Winemaking is a popular hobby and pursuit for many people who want to build their own wine collection and take part in a centuries-old tradition and activity. However, individuals interested in learning how to create professional-quality wine and bottle their creations can attend a wine making school for the hands-on experience and formal training. Some wine schools are designed for hobbyists and wine enthusiasts interested in enhancing their knowledge about wine, while other programs are more formal in structure and offer a diploma or degree.
Types of Wine Schools
Wine management school training programs offer students a chance to learn about hundreds of grape varietals from around the world, understand the pressing and barreling process in depth, and take part in the bottling process. Some wine making schools offer a diploma or certificate of completion after students have completed all components of the program.
Wine management programs offered through a college or university are typically a part of the enology department of a business program; these programs cover the aspects of the business and science of wine-making. A school of wine may offer are formal degree programs, giving students the opportunity to open up their own winemaking business or work within the wine industry.
Wine Making School Programs
In addition to seminars and tours conducted at area wineries, a wine making school program is designed to provide both in-classroom instruction and hands-on training. Common classes and courses that comprise a wine making school program include:
Career Options After Wine Management School
Individuals who enroll in wine management school at an accredited college or university can pursue a rewarding, lifelong career in viticulture and winemaking. Career options after wine management school include:
Oenologist â€“ serving as a professional winemaker to test grapes, ferment the juice, oversee cellaring and manage storage and maturation of the wine
Vineyard Manager â€“ a wine professional in charge of selecting different crop varieties, planting grape vines and pruning crops each season
Cellar Manager â€“ a wine professional responsible for storing wine so that it reaches full maturation, overseeing sales and providing tours for vendors and guests
Cellar Hand â€“ an assistant to the cellar manager who oversees the operations of the cellar, manages inventory and coordinates day-to-day operations
Wine Researcher â€“ a wine professional responsible for conducting field research studies to learn about the soil and vine preservation opportunities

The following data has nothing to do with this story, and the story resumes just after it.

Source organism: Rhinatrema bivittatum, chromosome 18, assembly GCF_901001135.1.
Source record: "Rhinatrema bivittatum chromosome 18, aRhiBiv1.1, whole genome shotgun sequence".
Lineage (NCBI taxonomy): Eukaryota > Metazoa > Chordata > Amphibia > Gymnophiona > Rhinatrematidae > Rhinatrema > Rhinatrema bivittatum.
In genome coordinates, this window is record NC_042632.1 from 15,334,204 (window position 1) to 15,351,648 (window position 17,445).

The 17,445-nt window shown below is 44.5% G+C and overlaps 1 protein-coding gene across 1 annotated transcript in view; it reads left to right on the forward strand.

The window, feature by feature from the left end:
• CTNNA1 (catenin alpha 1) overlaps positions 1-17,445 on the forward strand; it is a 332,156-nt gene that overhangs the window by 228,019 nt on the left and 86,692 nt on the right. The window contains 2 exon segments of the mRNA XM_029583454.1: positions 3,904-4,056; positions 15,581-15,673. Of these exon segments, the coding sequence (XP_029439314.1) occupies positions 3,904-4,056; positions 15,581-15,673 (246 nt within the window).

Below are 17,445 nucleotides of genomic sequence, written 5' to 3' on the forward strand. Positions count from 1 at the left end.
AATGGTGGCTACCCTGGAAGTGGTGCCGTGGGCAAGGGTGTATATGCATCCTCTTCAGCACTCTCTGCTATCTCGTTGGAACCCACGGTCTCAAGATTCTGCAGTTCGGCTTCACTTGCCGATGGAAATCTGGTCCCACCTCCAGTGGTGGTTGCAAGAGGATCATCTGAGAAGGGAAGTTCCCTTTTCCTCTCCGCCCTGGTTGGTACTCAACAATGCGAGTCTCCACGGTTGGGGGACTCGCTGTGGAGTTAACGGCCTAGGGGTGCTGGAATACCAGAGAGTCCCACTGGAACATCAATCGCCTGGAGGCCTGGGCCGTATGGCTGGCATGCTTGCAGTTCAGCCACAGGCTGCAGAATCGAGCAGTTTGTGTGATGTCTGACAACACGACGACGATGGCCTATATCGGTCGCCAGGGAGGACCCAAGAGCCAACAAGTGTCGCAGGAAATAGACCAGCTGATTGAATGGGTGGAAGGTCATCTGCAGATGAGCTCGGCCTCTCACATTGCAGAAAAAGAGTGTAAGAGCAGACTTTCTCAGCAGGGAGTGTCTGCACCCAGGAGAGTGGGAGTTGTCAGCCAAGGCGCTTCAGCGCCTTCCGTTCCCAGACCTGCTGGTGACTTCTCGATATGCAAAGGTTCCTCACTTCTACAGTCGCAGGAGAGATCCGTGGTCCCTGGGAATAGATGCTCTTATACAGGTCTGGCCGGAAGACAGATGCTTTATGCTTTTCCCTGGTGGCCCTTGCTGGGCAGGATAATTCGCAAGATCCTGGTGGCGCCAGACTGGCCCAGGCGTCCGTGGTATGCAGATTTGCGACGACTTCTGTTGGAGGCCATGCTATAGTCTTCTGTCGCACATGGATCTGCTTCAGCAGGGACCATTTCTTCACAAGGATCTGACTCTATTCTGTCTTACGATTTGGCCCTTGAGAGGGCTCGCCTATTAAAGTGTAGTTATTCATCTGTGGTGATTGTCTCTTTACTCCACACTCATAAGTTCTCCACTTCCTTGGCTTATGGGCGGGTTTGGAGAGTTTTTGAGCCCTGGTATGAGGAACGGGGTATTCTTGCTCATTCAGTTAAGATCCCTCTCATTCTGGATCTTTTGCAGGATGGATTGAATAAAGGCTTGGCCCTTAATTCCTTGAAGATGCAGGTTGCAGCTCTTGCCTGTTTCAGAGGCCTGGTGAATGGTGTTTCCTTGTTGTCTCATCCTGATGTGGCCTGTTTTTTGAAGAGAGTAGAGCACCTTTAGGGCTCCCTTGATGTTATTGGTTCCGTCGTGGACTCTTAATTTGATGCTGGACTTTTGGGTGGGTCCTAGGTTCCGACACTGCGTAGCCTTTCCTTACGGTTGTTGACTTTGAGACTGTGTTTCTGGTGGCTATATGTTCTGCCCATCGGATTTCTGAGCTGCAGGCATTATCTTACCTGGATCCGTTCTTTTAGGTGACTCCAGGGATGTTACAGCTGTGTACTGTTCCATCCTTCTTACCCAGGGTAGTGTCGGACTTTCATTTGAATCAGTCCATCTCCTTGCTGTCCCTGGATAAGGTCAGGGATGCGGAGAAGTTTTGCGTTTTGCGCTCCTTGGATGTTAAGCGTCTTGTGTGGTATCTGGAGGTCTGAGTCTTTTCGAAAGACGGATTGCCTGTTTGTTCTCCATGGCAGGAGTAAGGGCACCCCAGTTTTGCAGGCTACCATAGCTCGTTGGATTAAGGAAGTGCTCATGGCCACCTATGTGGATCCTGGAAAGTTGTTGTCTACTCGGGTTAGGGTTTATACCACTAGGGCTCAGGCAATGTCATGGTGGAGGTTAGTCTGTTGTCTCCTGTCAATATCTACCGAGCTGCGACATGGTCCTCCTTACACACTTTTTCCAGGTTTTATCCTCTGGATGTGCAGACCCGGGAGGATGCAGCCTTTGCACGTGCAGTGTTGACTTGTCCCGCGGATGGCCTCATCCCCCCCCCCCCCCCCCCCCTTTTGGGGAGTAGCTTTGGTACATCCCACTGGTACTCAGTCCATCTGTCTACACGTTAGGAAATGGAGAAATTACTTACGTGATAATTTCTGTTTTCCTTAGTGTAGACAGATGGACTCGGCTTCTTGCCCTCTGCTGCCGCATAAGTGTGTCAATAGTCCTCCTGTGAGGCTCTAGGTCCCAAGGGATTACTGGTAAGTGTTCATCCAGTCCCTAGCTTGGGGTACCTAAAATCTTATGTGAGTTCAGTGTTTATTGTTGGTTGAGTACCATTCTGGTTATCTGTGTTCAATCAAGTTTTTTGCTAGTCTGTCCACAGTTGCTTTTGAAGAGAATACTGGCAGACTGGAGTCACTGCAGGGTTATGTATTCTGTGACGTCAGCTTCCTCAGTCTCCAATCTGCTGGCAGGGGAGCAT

Expert Winemaker/Enologist â€“ a wine professional responsible for the actual making of wine and spirits; may have a strong background in physics and chemistry
Enrolling in Wine School
Many people choose to enroll in wine school after discovering that they have a passion for winemaking and want to make a career out of their pursuits. Wine management school and training programs allow students to broaden their understanding and knowledge about wine from around the world, and learn the process of winemaking firsthand from professionals in the industry. Many wine making schools are built inside a vineyard, giving students a chance to work and learn in an idyllic setting.
Wine Making Schools: Admission Requirements
Students who wish to complete a basic diploma or certificate program in winemaking typically need a high school diploma or GED to enroll in the program. However, some wine schools are purely for hobbyists and wine enthusiast who want to increase their knowledge about wine and learn basic skills in winemaking; these types of wine education programs do not have strict enrollment or admission requirements, and may take place in a leisurely format as a continuing education course.
Students interested in pursuing viticulture or winemaking as a profession will need at least a Bachelor of Science in agricultural science, agribusiness or a related field. The wine management school training program is typically offered at the graduate level where students may achieve a Master of Wine Technology and Viticulture Degree, a Postgraduate Diploma in Agricultural Science or a Graduate Diploma in Wine Technology and Viticulture. Some wine making schools also offer PhD programs for those who wish to enter the research field.
Wine Making Salary Potential and Employment Prospects
The wine industry continues to thrive as more people search for rare and unique types of wines and support for wineries and construction of winemaking facilities has remained relatively stable for the past few decades. According to WineBusiness.com, wine industry salaries continue to outpace the national average and those who work in the fields of marketing and sales typically earn higher salaries than those who work on the vineyard or the winery.
WineBusiness.com reports that winemakers in California earned an average of $81,562 in 2006, but compensation can vary significantly by geographic area. Salaries are also determined by the winemaker's case production for the season, and how well the winery or vineyard is marketed to the general public.